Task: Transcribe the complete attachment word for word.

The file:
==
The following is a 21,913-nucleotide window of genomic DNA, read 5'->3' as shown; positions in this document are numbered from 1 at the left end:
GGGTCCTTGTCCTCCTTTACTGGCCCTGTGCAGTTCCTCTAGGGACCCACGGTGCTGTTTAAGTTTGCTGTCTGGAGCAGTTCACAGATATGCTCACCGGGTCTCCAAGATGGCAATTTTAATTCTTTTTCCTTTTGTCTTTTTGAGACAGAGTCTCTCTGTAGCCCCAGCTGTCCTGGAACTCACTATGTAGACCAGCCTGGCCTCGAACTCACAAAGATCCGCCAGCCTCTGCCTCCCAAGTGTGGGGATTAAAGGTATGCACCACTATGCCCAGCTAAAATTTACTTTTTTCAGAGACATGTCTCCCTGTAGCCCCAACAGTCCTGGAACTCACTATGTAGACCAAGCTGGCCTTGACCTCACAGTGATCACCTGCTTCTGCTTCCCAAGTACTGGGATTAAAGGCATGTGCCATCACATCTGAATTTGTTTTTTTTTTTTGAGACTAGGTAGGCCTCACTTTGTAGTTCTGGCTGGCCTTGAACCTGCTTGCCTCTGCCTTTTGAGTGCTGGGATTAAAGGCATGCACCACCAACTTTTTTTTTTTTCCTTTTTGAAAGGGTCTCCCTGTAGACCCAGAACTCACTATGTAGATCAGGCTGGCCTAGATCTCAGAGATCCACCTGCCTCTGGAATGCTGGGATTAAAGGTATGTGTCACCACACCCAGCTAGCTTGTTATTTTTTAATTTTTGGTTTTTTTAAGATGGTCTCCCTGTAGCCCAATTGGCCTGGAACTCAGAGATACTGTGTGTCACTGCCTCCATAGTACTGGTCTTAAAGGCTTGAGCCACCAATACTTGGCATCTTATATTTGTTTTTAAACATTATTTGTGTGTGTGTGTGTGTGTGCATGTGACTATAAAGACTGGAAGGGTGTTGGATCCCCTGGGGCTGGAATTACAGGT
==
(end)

The following is a 21,913-nucleotide window of genomic DNA, read 5'->3' as shown; positions in this document are numbered from 1 at the left end:
GGGTCCTTGTCCTCCTTTACTGGCCCTGTGCAGTTCCTCTAGGGACCCACGGTGCTGTTTAAGTTTGCTGTCTGGAGCAGTTCACAGATATGCTCACCGGGTCTCCAAGATGGCAATTTTAATTCTTTTTCCTTTTGTCTTTTTGAGACAGAGTCTCTCTGTAGCCCCAGCTGTCCTGGAACTCACTATGTAGACCAGCCTGGCCTCGAACTCACAAAGATCCGCCAGCCTCTGCCTCCCAAGTGTGGGGATTAAAGGTATGCACCACTATGCCCAGCTAAAATTTACTTTTTTCAGAGACATGTCTCCCTGTAGCCCCAACAGTCCTGGAACTCACTATGTAGACCAAGCTGGCCTTGACCTCACAGTGATCACCTGCTTCTGCTTCCCAAGTACTGGGATTAAAGGCATGTGCCATCACATCTGAATTTGTTTTTTTTTTTTGAGACTAGGTAGGCCTCACTTTGTAGTTCTGGCTGGCCTTGAACCTGCTTGCCTCTGCCTTTTGAGTGCTGGGATTAAAGGCATGCACCACCAACTTTTTTTTTTTTCCTTTTTGAAAGGGTCTCCCTGTAGACCCAGAACTCACTATGTAGATCAGGCTGGCCTAGATCTCAGAGATCCACCTGCCTCTGGAATGCTGGGATTAAAGGTATGTGTCACCACACCCAGCTAGCTTGTTATTTTTTAATTTTTGGTTTTTTTAAGATGGTCTCCCTGTAGCCCAATTGGCCTGGAACTCAGAGATACTGTGTGTCACTGCCTCCATAGTACTGGTCTTAAAGGCTTGAGCCACCAATACTTGGCATCTTATATTTGTTTTTAAACATTATTTGTGTGTGTGTGTGTGTGTGCATGTGACTATAAAGACTGGAAGGGTGTTGGATCCCCTGGGGCTGGAATTACAGGT